Also: people don’t have the same amount of spoons on different days, let alone different months. They might be much more or much less comfortable, secure, healthy and happy than they were at sign-up. If they need to not play, they obviously shouldn’t, and if they do play, it makes sense to have a built-in way to fine-tune levels of exertion and intensity closer to and during the event. If you do not have a toolkit for this, they may not be able to play, which may leave you with an empty spot, or a participant less well suited to and prepared for the game overall.
Also: participants, even experienced larpers, don’t always believe you when you tell them what the larp will entail. You tell them the scenography is 800 kilos of wheat flour and might kill asthmatics and people with certain allergies; you tell them your sci-fi larp catering includes edible Japanese clay; you tell them you are a great believer in the aesthetics of boredom and will make the characters wait for hours and hours in minimalist environments; you tell them all characters will strip to their underwear; you tell them sex will be simulated by dry humping; you tell them Norwegian mountaintops are really cold even in summer. And they don’t believe you. (In case you didn’t either, these are all real examples). Now this, finally, is something that is not your fault! But it’s still your responsibility, or can become your responsibility to resolve.
For all of these reasons, opting into an event is not enough. You also need to be able to opt out, or opt in progressively, as the event is running. The cool thing about designing for this is that you don’t have to have a binary “either you’re in or you’re out” model. Which would be an asshat move anyway. Especially if you live in a country where people have limited vacation time and will travel long distances to join the experience you’ve promised them.
In fact, if the choice is between participating in something that is not right for you, or not participating at all, most people who have already committed will choose to participate anyway in this thing that is not intended or perhaps not appropriate for them. They might have a good time in the end, but let’s be real: they’ll probably hate it, drag down everyone around them, make your event seem terrible and make you come across as both an inconsiderate asshole and a lousy participation designer.
Since we don’t want that, your event or game needs opt-in, opt-out mechanics that participants can fluidly deploy just before and during run-time to calibrate their interactions with each other and the fiction. These tools add very little load to your design, since many of their functions are necessary anyway. For instance, if your players are already able to pause the gameplay to negotiate conflict stats or inform each other of real-world dangers, it is relatively trivial to slip in some mechanics that empower them to take better care of themselves and their co-players during the experience.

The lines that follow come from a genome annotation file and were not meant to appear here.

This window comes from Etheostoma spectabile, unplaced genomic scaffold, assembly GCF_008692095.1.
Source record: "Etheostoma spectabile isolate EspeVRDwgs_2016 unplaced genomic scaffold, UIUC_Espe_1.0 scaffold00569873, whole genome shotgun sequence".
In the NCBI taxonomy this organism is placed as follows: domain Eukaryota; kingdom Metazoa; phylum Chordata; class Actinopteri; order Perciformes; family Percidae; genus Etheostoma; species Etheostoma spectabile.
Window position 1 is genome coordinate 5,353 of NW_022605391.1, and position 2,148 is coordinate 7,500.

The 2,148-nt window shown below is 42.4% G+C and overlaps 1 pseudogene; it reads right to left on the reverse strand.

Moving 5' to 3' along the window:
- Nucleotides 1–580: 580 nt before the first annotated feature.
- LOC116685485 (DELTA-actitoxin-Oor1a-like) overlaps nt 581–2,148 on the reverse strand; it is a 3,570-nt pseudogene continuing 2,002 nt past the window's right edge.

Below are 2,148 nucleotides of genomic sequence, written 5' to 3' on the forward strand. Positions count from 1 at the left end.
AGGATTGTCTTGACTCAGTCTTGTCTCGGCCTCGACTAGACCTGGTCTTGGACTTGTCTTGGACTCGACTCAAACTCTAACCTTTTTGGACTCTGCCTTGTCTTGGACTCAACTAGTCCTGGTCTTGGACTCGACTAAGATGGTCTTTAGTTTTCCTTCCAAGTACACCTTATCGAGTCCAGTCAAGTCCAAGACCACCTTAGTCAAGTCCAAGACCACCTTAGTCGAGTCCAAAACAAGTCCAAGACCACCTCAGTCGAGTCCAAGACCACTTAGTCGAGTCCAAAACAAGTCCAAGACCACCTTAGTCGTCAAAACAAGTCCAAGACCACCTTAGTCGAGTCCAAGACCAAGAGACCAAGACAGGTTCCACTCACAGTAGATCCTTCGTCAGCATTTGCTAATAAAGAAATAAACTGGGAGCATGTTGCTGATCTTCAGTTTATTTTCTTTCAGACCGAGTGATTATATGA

To Be Continued…
How this is done is the topic of this whole blog, but in the next few posts I’ll continue this walk-through of opt-in, opt-out basics. What are some of the structural effects on your larp (both inside and outside of the fiction) if you want to empower your players to leave or stay, and intensify or de-escalate, at any time? What are some tested, practical methods for doing this?
Related issues that I promise to elaborate on in later posts:
- What kinds of things, exactly, will people need to know before signing up to participate so that both you and they feel their decision is informed?
- Is opt-in design even possible in games with very low transparency? (Hint: yes!)
- Are there practical tools to use in pre-game communication to enable and enhance opt-in structures? (Hint: yes!)
- What if I want my players to opt into really intense stuff, for instance simulated torture – can it be done without a hundred pages of text detailing every possible act that could take place? Can it be done without massive spoilers? (Hint: yes and yes!)
Do you like what you’re seeing? Consider supporting this blog on Patreon!
All pictures in this blog post are from the larp Inside Hamlet and taken by Petter Karlsson. The two-day game used a mostly successful opt-in, opt-out design structure that allowed play on depravity and violence, as well as sexual content, in a mechanics-light environment where real alcohol was served. Visit the game’s web site for a gallery of dramatic images by John Paul Bichard.